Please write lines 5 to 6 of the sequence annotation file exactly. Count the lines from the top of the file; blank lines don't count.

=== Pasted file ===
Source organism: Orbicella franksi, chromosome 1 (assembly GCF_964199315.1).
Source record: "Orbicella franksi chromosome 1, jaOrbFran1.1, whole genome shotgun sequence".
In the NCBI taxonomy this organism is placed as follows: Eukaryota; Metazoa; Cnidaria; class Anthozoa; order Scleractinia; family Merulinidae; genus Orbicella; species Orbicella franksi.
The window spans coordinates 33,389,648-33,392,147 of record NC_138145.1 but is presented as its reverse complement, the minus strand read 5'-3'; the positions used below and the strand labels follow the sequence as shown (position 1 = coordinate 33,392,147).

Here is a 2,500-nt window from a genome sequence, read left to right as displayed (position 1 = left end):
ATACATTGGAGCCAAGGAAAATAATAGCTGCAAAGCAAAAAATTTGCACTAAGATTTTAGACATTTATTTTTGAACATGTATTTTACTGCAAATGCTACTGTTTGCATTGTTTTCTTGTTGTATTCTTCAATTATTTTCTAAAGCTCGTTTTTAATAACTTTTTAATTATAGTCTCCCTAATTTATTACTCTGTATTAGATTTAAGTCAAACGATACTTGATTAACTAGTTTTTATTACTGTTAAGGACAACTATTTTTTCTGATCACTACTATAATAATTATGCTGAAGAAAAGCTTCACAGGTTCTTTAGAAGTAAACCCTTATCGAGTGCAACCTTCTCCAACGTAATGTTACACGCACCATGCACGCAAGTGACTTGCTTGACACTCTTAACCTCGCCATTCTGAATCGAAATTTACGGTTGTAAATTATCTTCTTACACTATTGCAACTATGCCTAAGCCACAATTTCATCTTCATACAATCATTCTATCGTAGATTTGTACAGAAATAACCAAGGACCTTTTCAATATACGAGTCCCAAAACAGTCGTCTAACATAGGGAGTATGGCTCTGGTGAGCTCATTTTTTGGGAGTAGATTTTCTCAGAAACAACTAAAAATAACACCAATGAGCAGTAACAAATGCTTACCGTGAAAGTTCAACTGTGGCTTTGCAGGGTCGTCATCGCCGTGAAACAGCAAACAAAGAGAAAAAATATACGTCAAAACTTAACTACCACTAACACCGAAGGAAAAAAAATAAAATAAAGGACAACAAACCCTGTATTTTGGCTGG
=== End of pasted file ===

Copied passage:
Here is a 2,500-nt window from a genome sequence, read left to right as displayed (position 1 = left end):
ATACATTGGAGCCAAGGAAAATAATAGCTGCAAAGCAAAAAATTTGCACTAAGATTTTAGACATTTATTTTTGAACATGTATTTTACTGCAAATGCTACTGTTTGCATTGTTTTCTTGTTGTATTCTTCAATTATTTTCTAAAGCTCGTTTTTAATAACTTTTTAATTATAGTCTCCCTAATTTATTACTCTGTATTAGATTTAAGTCAAACGATACTTGATTAACTAGTTTTTATTACTGTTAAGGACAACTATTTTTTCTGATCACTACTATAATAATTATGCTGAAGAAAAGCTTCACAGGTTCTTTAGAAGTAAACCCTTATCGAGTGCAACCTTCTCCAACGTAATGTTACACGCACCATGCACGCAAGTGACTTGCTTGACACTCTTAACCTCGCCATTCTGAATCGAAATTTACGGTTGTAAATTATCTTCTTACACTATTGCAACTATGCCTAAGCCACAATTTCATCTTCATACAATCATTCTATCGTAGATTTGTACAGAAATAACCAAGGACCTTTTCAATATACGAGTCCCAAAACAGTCGTCTAACATAGGGAGTATGGCTCTGGTGAGCTCATTTTTTGGGAGTAGATTTTCTCAGAAACAACTAAAAATAACACCAATGAGCAGTAACAAATGCTTACCGTGAAAGTTCAACTGTGGCTTTGCAGGGTCGTCATCGCCGTGAAACAGCAAACAAAGAGAAAAAATATACGTCAAAACTTAACTACCACTAACACCGAAGGAAAAAAAATAAAATAAAGGACAACAAACCCTGTATTTTGGCTGG